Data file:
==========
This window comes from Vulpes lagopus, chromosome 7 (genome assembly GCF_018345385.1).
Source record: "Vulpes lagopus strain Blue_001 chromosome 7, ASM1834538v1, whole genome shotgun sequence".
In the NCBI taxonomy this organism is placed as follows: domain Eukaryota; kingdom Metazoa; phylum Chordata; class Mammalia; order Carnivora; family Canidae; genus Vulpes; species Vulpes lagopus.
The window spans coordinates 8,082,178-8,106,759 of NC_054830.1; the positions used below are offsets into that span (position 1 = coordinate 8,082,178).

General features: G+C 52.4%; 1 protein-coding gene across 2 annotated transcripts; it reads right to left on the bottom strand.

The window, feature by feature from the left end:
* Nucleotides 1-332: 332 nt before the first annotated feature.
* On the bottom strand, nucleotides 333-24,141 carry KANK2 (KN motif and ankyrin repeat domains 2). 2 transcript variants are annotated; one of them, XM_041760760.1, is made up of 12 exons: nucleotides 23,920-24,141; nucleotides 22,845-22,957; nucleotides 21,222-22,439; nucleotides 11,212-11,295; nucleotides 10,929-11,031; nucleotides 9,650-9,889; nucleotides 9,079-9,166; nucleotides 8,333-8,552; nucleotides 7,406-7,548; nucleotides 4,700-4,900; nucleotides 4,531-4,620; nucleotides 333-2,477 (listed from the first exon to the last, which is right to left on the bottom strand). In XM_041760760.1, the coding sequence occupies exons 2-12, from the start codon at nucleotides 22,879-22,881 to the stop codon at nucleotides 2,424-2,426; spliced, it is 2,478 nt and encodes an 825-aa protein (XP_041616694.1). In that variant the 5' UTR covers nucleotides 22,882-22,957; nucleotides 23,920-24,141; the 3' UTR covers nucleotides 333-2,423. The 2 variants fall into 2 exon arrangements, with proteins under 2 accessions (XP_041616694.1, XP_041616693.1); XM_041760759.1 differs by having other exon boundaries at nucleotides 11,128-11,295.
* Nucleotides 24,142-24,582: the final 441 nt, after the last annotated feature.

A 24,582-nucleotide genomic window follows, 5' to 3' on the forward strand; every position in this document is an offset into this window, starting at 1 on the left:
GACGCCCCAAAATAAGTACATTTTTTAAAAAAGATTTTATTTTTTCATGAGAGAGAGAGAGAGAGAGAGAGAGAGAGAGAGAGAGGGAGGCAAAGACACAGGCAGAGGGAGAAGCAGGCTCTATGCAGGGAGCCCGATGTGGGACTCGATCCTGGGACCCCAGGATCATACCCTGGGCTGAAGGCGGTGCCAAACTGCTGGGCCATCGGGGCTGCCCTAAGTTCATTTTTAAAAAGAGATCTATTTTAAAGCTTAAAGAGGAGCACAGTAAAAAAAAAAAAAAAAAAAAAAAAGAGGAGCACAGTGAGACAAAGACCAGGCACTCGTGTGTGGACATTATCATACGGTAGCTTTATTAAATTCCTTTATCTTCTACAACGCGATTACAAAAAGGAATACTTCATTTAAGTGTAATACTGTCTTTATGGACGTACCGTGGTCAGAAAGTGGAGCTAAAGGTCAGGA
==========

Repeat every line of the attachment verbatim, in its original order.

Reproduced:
This window comes from Vulpes lagopus, chromosome 7 (genome assembly GCF_018345385.1).
Source record: "Vulpes lagopus strain Blue_001 chromosome 7, ASM1834538v1, whole genome shotgun sequence".
In the NCBI taxonomy this organism is placed as follows: domain Eukaryota; kingdom Metazoa; phylum Chordata; class Mammalia; order Carnivora; family Canidae; genus Vulpes; species Vulpes lagopus.
The window spans coordinates 8,082,178-8,106,759 of NC_054830.1; the positions used below are offsets into that span (position 1 = coordinate 8,082,178).

General features: G+C 52.4%; 1 protein-coding gene across 2 annotated transcripts; it reads right to left on the bottom strand.

The window, feature by feature from the left end:
* Nucleotides 1-332: 332 nt before the first annotated feature.
* On the bottom strand, nucleotides 333-24,141 carry KANK2 (KN motif and ankyrin repeat domains 2). 2 transcript variants are annotated; one of them, XM_041760760.1, is made up of 12 exons: nucleotides 23,920-24,141; nucleotides 22,845-22,957; nucleotides 21,222-22,439; nucleotides 11,212-11,295; nucleotides 10,929-11,031; nucleotides 9,650-9,889; nucleotides 9,079-9,166; nucleotides 8,333-8,552; nucleotides 7,406-7,548; nucleotides 4,700-4,900; nucleotides 4,531-4,620; nucleotides 333-2,477 (listed from the first exon to the last, which is right to left on the bottom strand). In XM_041760760.1, the coding sequence occupies exons 2-12, from the start codon at nucleotides 22,879-22,881 to the stop codon at nucleotides 2,424-2,426; spliced, it is 2,478 nt and encodes an 825-aa protein (XP_041616694.1). In that variant the 5' UTR covers nucleotides 22,882-22,957; nucleotides 23,920-24,141; the 3' UTR covers nucleotides 333-2,423. The 2 variants fall into 2 exon arrangements, with proteins under 2 accessions (XP_041616694.1, XP_041616693.1); XM_041760759.1 differs by having other exon boundaries at nucleotides 11,128-11,295.
* Nucleotides 24,142-24,582: the final 441 nt, after the last annotated feature.

A 24,582-nucleotide genomic window follows, 5' to 3' on the forward strand; every position in this document is an offset into this window, starting at 1 on the left:
GACGCCCCAAAATAAGTACATTTTTTAAAAAAGATTTTATTTTTTCATGAGAGAGAGAGAGAGAGAGAGAGAGAGAGAGAGAGAGGGAGGCAAAGACACAGGCAGAGGGAGAAGCAGGCTCTATGCAGGGAGCCCGATGTGGGACTCGATCCTGGGACCCCAGGATCATACCCTGGGCTGAAGGCGGTGCCAAACTGCTGGGCCATCGGGGCTGCCCTAAGTTCATTTTTAAAAAGAGATCTATTTTAAAGCTTAAAGAGGAGCACAGTAAAAAAAAAAAAAAAAAAAAAAAAGAGGAGCACAGTGAGACAAAGACCAGGCACTCGTGTGTGGACATTATCATACGGTAGCTTTATTAAATTCCTTTATCTTCTACAACGCGATTACAAAAAGGAATACTTCATTTAAGTGTAATACTGTCTTTATGGACGTACCGTGGTCAGAAAGTGGAGCTAAAGGTCAGGA